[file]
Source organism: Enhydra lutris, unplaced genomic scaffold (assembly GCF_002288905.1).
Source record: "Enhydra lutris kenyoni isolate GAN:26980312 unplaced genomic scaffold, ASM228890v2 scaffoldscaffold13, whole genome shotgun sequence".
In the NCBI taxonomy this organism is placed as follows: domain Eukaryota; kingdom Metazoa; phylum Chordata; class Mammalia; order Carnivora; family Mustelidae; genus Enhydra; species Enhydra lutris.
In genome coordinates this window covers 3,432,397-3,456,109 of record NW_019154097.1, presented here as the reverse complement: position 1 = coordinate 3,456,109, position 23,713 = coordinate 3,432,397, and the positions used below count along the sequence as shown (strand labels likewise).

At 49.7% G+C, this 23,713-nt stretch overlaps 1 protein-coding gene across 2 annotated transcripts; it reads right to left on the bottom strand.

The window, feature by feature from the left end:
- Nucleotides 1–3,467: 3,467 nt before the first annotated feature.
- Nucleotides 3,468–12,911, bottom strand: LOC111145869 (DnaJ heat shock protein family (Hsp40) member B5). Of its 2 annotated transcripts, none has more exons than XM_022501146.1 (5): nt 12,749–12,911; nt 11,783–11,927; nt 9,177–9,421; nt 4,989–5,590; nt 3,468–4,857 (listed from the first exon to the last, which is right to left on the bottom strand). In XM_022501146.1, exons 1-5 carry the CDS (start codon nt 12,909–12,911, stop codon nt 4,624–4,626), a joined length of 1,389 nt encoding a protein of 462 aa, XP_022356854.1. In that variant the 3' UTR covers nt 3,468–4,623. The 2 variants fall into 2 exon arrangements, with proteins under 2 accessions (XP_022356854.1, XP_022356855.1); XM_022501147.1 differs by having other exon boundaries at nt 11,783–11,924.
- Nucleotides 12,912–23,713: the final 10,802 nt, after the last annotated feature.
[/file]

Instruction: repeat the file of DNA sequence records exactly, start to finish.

Source organism: Enhydra lutris, unplaced genomic scaffold (assembly GCF_002288905.1).
Source record: "Enhydra lutris kenyoni isolate GAN:26980312 unplaced genomic scaffold, ASM228890v2 scaffoldscaffold13, whole genome shotgun sequence".
In the NCBI taxonomy this organism is placed as follows: domain Eukaryota; kingdom Metazoa; phylum Chordata; class Mammalia; order Carnivora; family Mustelidae; genus Enhydra; species Enhydra lutris.
In genome coordinates this window covers 3,432,397-3,456,109 of record NW_019154097.1, presented here as the reverse complement: position 1 = coordinate 3,456,109, position 23,713 = coordinate 3,432,397, and the positions used below count along the sequence as shown (strand labels likewise).

At 49.7% G+C, this 23,713-nt stretch overlaps 1 protein-coding gene across 2 annotated transcripts; it reads right to left on the bottom strand.

The window, feature by feature from the left end:
- Nucleotides 1–3,467: 3,467 nt before the first annotated feature.
- Nucleotides 3,468–12,911, bottom strand: LOC111145869 (DnaJ heat shock protein family (Hsp40) member B5). Of its 2 annotated transcripts, none has more exons than XM_022501146.1 (5): nt 12,749–12,911; nt 11,783–11,927; nt 9,177–9,421; nt 4,989–5,590; nt 3,468–4,857 (listed from the first exon to the last, which is right to left on the bottom strand). In XM_022501146.1, exons 1-5 carry the CDS (start codon nt 12,909–12,911, stop codon nt 4,624–4,626), a joined length of 1,389 nt encoding a protein of 462 aa, XP_022356854.1. In that variant the 3' UTR covers nt 3,468–4,623. The 2 variants fall into 2 exon arrangements, with proteins under 2 accessions (XP_022356854.1, XP_022356855.1); XM_022501147.1 differs by having other exon boundaries at nt 11,783–11,924.
- Nucleotides 12,912–23,713: the final 10,802 nt, after the last annotated feature.